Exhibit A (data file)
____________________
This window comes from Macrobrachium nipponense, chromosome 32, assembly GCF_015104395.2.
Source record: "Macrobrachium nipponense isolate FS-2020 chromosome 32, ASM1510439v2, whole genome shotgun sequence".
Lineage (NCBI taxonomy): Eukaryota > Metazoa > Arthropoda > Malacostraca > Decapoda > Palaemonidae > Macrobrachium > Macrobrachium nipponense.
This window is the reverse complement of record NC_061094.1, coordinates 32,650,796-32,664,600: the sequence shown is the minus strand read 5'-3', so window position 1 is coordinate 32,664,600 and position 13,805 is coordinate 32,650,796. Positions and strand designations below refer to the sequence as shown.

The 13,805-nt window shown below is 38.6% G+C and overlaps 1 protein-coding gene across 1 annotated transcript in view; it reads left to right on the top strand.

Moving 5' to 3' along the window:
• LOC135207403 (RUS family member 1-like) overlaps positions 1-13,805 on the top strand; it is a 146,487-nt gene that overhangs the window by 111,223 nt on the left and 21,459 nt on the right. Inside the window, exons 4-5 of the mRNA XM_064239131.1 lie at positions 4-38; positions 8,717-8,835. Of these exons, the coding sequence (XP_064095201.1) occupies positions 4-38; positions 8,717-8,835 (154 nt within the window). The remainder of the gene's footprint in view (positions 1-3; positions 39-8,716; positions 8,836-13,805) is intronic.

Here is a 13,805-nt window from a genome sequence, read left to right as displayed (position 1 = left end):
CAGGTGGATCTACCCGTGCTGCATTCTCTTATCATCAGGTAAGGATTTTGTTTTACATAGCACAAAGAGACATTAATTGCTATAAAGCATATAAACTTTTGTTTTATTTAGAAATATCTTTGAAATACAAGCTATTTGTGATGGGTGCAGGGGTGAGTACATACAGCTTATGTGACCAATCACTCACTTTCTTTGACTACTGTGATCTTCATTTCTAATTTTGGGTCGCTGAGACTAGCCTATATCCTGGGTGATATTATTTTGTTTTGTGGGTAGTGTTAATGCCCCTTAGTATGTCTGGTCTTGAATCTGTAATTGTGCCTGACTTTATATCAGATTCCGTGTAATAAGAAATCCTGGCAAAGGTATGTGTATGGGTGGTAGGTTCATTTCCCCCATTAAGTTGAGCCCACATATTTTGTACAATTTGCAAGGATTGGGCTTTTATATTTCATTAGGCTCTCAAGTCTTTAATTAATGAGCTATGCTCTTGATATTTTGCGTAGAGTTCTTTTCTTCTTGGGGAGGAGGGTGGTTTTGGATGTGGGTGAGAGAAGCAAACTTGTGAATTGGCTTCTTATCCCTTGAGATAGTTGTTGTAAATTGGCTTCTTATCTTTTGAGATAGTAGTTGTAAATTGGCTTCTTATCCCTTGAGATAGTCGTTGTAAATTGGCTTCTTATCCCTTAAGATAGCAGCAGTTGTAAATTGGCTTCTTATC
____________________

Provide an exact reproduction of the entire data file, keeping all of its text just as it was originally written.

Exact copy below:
This window comes from Macrobrachium nipponense, chromosome 32, assembly GCF_015104395.2.
Source record: "Macrobrachium nipponense isolate FS-2020 chromosome 32, ASM1510439v2, whole genome shotgun sequence".
Lineage (NCBI taxonomy): Eukaryota > Metazoa > Arthropoda > Malacostraca > Decapoda > Palaemonidae > Macrobrachium > Macrobrachium nipponense.
This window is the reverse complement of record NC_061094.1, coordinates 32,650,796-32,664,600: the sequence shown is the minus strand read 5'-3', so window position 1 is coordinate 32,664,600 and position 13,805 is coordinate 32,650,796. Positions and strand designations below refer to the sequence as shown.

The 13,805-nt window shown below is 38.6% G+C and overlaps 1 protein-coding gene across 1 annotated transcript in view; it reads left to right on the top strand.

Moving 5' to 3' along the window:
• LOC135207403 (RUS family member 1-like) overlaps positions 1-13,805 on the top strand; it is a 146,487-nt gene that overhangs the window by 111,223 nt on the left and 21,459 nt on the right. Inside the window, exons 4-5 of the mRNA XM_064239131.1 lie at positions 4-38; positions 8,717-8,835. Of these exons, the coding sequence (XP_064095201.1) occupies positions 4-38; positions 8,717-8,835 (154 nt within the window). The remainder of the gene's footprint in view (positions 1-3; positions 39-8,716; positions 8,836-13,805) is intronic.

Here is a 13,805-nt window from a genome sequence, read left to right as displayed (position 1 = left end):
CAGGTGGATCTACCCGTGCTGCATTCTCTTATCATCAGGTAAGGATTTTGTTTTACATAGCACAAAGAGACATTAATTGCTATAAAGCATATAAACTTTTGTTTTATTTAGAAATATCTTTGAAATACAAGCTATTTGTGATGGGTGCAGGGGTGAGTACATACAGCTTATGTGACCAATCACTCACTTTCTTTGACTACTGTGATCTTCATTTCTAATTTTGGGTCGCTGAGACTAGCCTATATCCTGGGTGATATTATTTTGTTTTGTGGGTAGTGTTAATGCCCCTTAGTATGTCTGGTCTTGAATCTGTAATTGTGCCTGACTTTATATCAGATTCCGTGTAATAAGAAATCCTGGCAAAGGTATGTGTATGGGTGGTAGGTTCATTTCCCCCATTAAGTTGAGCCCACATATTTTGTACAATTTGCAAGGATTGGGCTTTTATATTTCATTAGGCTCTCAAGTCTTTAATTAATGAGCTATGCTCTTGATATTTTGCGTAGAGTTCTTTTCTTCTTGGGGAGGAGGGTGGTTTTGGATGTGGGTGAGAGAAGCAAACTTGTGAATTGGCTTCTTATCCCTTGAGATAGTTGTTGTAAATTGGCTTCTTATCTTTTGAGATAGTAGTTGTAAATTGGCTTCTTATCCCTTGAGATAGTCGTTGTAAATTGGCTTCTTATCCCTTAAGATAGCAGCAGTTGTAAATTGGCTTCTTATC